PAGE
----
Disasters can be good for incumbent governments. Amidst an emergency, budgets can be revised and reallocated in a hurry, framing the government as a ‘saviour,’ issuing contracts to the government’s business clientele and/or prioritising the electoral base more than the victims. Thus elected officials can curry favour with voters and increase their chances of retaining their seats. We examine this claim in the context of Albania, a middle-income country with weak public institutions. We show that the relief for two calamities, a destructive earthquake in 2019 and the Covid-19 pandemic, was used by the government to mobilise votes, thereby increasing the likelihood of electoral success in 2021. Both earthquake relief funding and Covid-19 vaccination rates spiked right before the elections only to drop soon afterwards. This phenomenon, known as the Electoral Politics of Disaster (EPD), poses a risk for the national economy, public health, spatial planning and democracy.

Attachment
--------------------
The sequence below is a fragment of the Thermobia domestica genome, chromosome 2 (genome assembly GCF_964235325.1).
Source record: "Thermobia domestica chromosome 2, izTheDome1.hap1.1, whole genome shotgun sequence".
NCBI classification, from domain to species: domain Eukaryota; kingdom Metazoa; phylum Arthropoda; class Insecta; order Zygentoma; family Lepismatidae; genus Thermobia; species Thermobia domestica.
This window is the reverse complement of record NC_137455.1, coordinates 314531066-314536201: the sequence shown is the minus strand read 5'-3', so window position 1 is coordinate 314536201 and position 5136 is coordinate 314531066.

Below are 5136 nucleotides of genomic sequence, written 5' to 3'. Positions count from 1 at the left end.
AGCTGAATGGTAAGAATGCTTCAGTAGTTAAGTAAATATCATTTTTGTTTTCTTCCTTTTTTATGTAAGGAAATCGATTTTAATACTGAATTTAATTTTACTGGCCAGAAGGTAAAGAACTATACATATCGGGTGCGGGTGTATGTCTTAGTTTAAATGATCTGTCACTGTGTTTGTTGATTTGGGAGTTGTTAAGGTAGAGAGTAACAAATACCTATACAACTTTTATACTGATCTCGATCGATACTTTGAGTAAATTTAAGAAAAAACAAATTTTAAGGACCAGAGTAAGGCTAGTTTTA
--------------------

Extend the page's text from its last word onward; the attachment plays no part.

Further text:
To cite this article:
Drini Imami, Dorina Pojani, Elvina Merkaj, Electoral Politics of Disaster: how earthquake and pandemic relief was used to earn votes, Cambridge Journal of Regions, Economy and Society, 2022;, rsac042, https://doi.org/10.1093/cjres/rsac042